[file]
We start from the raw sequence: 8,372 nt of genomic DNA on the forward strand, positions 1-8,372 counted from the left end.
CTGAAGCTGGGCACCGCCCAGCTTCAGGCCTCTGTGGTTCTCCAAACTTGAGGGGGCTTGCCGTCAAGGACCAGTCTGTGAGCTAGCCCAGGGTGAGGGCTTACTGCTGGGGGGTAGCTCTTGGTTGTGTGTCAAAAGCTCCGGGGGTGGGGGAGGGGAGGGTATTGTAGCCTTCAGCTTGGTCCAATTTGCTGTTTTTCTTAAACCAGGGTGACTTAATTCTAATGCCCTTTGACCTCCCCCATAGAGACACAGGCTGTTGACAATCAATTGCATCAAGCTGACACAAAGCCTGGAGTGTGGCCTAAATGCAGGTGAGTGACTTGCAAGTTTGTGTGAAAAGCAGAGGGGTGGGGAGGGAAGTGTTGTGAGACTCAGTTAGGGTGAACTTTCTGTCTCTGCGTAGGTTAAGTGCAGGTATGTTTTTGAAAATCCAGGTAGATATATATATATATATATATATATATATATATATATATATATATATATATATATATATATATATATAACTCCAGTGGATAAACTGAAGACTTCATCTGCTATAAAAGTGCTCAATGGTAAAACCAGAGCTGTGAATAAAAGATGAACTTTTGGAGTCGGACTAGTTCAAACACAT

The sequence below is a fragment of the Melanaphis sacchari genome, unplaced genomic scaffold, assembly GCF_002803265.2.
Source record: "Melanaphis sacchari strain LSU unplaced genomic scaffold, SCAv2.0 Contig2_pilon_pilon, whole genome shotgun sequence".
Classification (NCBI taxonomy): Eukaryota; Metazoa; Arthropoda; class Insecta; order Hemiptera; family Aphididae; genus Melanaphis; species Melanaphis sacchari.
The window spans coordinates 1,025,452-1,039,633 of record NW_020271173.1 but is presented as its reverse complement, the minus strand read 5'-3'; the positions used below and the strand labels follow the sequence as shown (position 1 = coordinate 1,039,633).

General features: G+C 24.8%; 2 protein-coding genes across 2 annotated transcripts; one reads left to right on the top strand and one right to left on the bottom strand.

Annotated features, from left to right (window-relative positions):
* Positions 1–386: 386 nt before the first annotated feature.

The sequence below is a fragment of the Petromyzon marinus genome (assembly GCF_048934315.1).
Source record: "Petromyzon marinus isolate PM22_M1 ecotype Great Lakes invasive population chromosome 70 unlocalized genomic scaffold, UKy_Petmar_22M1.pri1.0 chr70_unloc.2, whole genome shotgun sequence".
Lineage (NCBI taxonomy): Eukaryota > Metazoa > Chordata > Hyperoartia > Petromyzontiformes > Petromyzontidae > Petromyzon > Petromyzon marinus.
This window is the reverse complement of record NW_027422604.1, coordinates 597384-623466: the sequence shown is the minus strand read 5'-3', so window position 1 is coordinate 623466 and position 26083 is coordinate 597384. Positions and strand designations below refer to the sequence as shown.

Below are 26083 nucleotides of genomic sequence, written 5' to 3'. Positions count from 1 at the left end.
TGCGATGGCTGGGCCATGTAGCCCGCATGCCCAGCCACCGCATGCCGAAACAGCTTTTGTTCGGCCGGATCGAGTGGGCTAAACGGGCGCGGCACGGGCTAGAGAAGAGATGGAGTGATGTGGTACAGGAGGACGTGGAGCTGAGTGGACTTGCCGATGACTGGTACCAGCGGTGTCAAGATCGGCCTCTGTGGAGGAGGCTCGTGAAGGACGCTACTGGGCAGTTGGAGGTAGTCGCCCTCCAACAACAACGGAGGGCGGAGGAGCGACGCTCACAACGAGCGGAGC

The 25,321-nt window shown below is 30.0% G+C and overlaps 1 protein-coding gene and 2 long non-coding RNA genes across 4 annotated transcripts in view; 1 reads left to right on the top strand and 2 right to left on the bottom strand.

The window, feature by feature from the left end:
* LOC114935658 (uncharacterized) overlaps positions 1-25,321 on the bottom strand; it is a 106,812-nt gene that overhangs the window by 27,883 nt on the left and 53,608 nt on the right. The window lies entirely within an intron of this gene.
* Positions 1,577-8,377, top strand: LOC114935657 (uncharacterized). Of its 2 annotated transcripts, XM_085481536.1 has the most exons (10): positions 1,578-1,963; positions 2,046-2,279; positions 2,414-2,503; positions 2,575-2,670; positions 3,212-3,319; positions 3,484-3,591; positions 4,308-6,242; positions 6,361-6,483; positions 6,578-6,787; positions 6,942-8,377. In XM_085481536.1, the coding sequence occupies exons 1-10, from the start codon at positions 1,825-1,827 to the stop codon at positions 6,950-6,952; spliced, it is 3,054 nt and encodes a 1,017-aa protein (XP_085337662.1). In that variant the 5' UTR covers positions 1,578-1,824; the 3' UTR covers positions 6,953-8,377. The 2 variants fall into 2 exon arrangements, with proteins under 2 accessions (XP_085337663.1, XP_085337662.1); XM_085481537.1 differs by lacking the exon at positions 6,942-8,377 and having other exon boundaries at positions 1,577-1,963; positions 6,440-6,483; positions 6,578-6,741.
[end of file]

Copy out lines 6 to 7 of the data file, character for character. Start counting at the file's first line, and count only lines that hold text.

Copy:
The window spans coordinates 1,025,452-1,039,633 of record NW_020271173.1 but is presented as its reverse complement, the minus strand read 5'-3'; the positions used below and the strand labels follow the sequence as shown (position 1 = coordinate 1,039,633).

General features: G+C 24.8%; 2 protein-coding genes across 2 annotated transcripts; one reads left to right on the top strand and one right to left on the bottom strand.